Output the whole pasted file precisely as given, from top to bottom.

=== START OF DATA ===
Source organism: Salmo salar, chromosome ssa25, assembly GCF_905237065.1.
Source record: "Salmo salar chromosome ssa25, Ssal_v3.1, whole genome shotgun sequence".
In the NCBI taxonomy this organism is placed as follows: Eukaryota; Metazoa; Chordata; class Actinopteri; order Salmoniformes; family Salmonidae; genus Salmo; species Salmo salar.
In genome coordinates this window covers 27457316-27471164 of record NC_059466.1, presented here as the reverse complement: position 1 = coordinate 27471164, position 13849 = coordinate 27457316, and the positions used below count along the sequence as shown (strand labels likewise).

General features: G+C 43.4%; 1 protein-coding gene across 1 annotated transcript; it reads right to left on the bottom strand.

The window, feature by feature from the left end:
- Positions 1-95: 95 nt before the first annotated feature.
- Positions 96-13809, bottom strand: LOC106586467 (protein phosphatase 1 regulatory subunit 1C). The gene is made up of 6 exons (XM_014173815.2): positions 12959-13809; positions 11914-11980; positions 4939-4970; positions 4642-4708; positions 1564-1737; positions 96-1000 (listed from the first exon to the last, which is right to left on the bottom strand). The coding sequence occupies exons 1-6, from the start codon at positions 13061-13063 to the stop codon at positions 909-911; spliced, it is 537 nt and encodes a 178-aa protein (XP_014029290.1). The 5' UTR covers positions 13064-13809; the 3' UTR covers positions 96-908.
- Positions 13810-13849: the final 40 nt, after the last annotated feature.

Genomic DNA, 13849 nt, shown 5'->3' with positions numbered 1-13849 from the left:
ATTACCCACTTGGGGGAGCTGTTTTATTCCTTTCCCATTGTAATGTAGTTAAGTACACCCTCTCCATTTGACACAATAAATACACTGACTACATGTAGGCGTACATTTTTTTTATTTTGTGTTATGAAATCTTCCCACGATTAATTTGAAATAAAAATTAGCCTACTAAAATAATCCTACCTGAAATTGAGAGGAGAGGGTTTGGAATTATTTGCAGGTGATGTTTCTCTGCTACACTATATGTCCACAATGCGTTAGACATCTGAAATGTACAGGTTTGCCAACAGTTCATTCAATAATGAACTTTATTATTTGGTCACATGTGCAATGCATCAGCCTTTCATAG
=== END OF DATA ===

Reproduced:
Source organism: Salmo salar, chromosome ssa25, assembly GCF_905237065.1.
Source record: "Salmo salar chromosome ssa25, Ssal_v3.1, whole genome shotgun sequence".
In the NCBI taxonomy this organism is placed as follows: Eukaryota; Metazoa; Chordata; class Actinopteri; order Salmoniformes; family Salmonidae; genus Salmo; species Salmo salar.
In genome coordinates this window covers 27457316-27471164 of record NC_059466.1, presented here as the reverse complement: position 1 = coordinate 27471164, position 13849 = coordinate 27457316, and the positions used below count along the sequence as shown (strand labels likewise).

General features: G+C 43.4%; 1 protein-coding gene across 1 annotated transcript; it reads right to left on the bottom strand.

The window, feature by feature from the left end:
- Positions 1-95: 95 nt before the first annotated feature.
- Positions 96-13809, bottom strand: LOC106586467 (protein phosphatase 1 regulatory subunit 1C). The gene is made up of 6 exons (XM_014173815.2): positions 12959-13809; positions 11914-11980; positions 4939-4970; positions 4642-4708; positions 1564-1737; positions 96-1000 (listed from the first exon to the last, which is right to left on the bottom strand). The coding sequence occupies exons 1-6, from the start codon at positions 13061-13063 to the stop codon at positions 909-911; spliced, it is 537 nt and encodes a 178-aa protein (XP_014029290.1). The 5' UTR covers positions 13064-13809; the 3' UTR covers positions 96-908.
- Positions 13810-13849: the final 40 nt, after the last annotated feature.

Genomic DNA, 13849 nt, shown 5'->3' with positions numbered 1-13849 from the left:
ATTACCCACTTGGGGGAGCTGTTTTATTCCTTTCCCATTGTAATGTAGTTAAGTACACCCTCTCCATTTGACACAATAAATACACTGACTACATGTAGGCGTACATTTTTTTTATTTTGTGTTATGAAATCTTCCCACGATTAATTTGAAATAAAAATTAGCCTACTAAAATAATCCTACCTGAAATTGAGAGGAGAGGGTTTGGAATTATTTGCAGGTGATGTTTCTCTGCTACACTATATGTCCACAATGCGTTAGACATCTGAAATGTACAGGTTTGCCAACAGTTCATTCAATAATGAACTTTATTATTTGGTCACATGTGCAATGCATCAGCCTTTCATAG